“This video is about how government-run schooling contributed to the rise of socialism, imperialism and eventually fascism in Germany between the 1890s and 1940s.”

The Origin and Evil of Public Schools
03-15-2012  •, John Taylor Gatto
A weekend seminar with John Taylor Gatto

11 Reasons Why America Would Be A Better Place Without Goldman Sachs 

03-15-2012  •  Michael Snyder,
Would America be a better place without Goldman Sachs? Of course it would. The “vampire squid” of Wall Street does not care about the future of America.


“Why I Am Leaving Goldman Sachs”What are three quick ways to become a leader?

a) Execute on the firm’s “axes,” which is Goldman-speak for persuading your clients to invest in the stocks or other products that we are trying to get rid of because they are not seen as having a lot of potential profit.

b) “Hunt Elephants.” In English: get your clients — some of whom are sophisticated, and some of whom aren’t — to trade whatever will bring the biggest profit to Goldman. Call me old-fashioned, but I don’t like selling my clients a product that is wrong for them.

c) Find yourself sitting in a seat where your job is to trade any illiquid, opaque product with a three-letter acronym.

It makes me ill how callously people talk about ripping their clients off. Over the last 12 months I have seen five different managing directors refer to their own clients as “muppets,” sometimes over internal e-mail. Even after the S.E.C., Fabulous Fab, Abacus, God’s work, Carl Levin, Vampire Squids? No humility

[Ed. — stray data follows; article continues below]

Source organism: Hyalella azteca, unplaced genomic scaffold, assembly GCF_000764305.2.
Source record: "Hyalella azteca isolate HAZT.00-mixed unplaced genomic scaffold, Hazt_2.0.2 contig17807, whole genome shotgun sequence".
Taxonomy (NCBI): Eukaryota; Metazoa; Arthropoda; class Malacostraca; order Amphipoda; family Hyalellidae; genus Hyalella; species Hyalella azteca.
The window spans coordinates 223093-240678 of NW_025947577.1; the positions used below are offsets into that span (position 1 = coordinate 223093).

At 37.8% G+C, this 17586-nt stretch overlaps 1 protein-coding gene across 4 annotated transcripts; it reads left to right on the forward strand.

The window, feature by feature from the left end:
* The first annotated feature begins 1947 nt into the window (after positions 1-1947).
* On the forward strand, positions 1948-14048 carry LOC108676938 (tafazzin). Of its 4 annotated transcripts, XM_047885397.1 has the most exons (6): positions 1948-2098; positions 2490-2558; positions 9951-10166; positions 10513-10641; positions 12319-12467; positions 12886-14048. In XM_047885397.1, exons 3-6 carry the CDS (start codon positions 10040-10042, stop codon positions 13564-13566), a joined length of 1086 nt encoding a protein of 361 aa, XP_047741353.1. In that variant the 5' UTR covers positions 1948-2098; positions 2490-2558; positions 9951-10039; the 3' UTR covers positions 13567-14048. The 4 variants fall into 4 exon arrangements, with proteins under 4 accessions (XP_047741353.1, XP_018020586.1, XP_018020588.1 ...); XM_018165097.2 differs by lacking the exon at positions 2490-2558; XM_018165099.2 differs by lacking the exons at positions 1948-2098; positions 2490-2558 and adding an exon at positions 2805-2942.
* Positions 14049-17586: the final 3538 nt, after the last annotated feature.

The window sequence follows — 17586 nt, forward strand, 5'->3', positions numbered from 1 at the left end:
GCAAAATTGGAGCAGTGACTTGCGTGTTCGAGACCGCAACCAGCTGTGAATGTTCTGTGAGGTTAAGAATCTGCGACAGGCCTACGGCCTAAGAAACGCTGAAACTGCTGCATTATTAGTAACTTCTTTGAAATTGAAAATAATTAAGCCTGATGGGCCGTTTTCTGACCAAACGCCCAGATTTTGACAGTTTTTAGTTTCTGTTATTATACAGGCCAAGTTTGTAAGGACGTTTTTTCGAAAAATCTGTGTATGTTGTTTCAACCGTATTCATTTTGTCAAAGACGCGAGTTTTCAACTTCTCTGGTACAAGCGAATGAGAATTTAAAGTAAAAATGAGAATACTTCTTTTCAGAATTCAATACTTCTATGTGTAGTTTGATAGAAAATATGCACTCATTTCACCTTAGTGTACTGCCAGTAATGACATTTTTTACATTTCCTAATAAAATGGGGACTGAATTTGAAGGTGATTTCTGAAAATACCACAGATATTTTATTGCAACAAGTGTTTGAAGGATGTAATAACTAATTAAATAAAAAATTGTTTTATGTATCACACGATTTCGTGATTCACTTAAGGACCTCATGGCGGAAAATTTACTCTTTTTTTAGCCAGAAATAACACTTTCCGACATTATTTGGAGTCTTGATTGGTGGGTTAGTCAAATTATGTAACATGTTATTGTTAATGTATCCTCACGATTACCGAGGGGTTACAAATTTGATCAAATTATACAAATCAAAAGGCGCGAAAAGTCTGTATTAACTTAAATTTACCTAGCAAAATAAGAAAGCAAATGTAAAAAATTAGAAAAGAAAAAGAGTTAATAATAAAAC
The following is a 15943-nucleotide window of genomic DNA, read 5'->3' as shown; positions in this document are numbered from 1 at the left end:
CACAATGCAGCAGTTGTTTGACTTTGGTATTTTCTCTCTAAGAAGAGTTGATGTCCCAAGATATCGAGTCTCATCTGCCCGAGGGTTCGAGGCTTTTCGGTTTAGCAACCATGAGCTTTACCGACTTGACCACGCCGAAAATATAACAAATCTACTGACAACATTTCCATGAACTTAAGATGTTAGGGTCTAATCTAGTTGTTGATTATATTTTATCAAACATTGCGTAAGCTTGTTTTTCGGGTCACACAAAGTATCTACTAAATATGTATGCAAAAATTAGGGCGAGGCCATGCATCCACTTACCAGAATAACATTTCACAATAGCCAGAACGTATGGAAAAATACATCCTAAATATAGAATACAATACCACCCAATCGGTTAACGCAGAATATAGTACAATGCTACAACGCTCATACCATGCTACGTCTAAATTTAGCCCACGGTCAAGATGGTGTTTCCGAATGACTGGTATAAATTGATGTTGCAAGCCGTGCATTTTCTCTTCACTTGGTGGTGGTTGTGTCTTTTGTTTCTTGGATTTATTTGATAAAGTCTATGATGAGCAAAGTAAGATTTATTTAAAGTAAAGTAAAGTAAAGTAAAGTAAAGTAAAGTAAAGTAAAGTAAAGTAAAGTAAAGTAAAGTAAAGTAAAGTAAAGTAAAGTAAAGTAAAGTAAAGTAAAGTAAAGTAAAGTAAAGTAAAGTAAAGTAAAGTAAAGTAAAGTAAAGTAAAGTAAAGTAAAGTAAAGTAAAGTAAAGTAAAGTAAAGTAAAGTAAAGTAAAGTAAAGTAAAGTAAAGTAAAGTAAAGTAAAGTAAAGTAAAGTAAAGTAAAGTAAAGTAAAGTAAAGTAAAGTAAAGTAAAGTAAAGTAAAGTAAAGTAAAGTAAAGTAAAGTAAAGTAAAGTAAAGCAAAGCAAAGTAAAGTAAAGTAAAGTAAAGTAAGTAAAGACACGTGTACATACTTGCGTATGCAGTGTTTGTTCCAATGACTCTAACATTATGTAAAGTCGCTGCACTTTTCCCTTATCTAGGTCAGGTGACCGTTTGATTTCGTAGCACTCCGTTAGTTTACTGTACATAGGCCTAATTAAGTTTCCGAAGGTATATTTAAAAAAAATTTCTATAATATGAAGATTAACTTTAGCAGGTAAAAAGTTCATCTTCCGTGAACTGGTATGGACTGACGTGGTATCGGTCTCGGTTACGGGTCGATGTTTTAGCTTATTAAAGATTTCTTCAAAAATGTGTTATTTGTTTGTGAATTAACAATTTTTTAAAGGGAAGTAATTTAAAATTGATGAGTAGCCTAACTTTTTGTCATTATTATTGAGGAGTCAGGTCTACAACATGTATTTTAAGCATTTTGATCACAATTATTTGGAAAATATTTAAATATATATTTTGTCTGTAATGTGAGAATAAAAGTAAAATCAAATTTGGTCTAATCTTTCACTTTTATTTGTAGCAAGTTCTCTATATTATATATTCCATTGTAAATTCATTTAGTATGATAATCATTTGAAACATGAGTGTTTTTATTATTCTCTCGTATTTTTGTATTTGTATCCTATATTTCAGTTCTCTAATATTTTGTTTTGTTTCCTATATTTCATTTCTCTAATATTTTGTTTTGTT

” Weed out the morally bankrupt people, no matter how much money they make for the firm.”

Robert said (March 16, 2012):

This story sure reminds me of a Monday morning meeting I had a with a corporate rep/lending officer from the Local Credit Union. I was questioning some new policy’s and the direction the place seems to be going in. I was told point blank, right from the horses mouth. “We are no longer interested in community building and or the interests of individual clients” and
“An individual clients reputation is no longer considered and asset” etc

I was totally amazed…. I weep for the future.

(asked to elaborate)

was approaching them for project financing with specific terms, something I have done many, many times before with great success and always fulfilled my obligations.

This time I was just told no. When I asked why? the lending officer was very honest with me… he said “this isn’t the same institution it used to be” “I have absolutely no power to go to bat for you based on our excellent past working relationship” “all policy and decisions are now directed by central” Again in his own words. “we basically have a bunch of young kids sitting in a board room doing risk/profit calculations, they have no idea who you are and don’t care”.

My interpretation of his reply was that, its not so much the fact that im now suddenly a big risk after so many years of good relations but that I’m no longer profitable “enough”

MB said (March 16, 2012):

f I may, I would like to offer an additional point of view re: not only Goldman Sachs but the other too big to fail (“TBTF”) banks. I agree wholeheartedly that TBTF banks are inherently greedy entities that have structured their organizations to be ready, willing and able to screw their customers around the clock and globe. However, I don’t believe they screw ALL of their customers.

In fact, I believe have intentionally subordinated their own greed in the last decade to benefit certain “VIP” clients who use massive unbridled derivatives positions to globally invoke pain onto the masses in the form of (i) Credit Crisis, which mopped out many by rapidly deflating most asset classes and (ii) unprecedented Quantitative Easing, which has subsequently robbed virtually all “savers” of any yield on deposits or bonds while selectively re-inflating asset prices, most notably in energy and agriculture sectors to maximize damage to consumers around the world.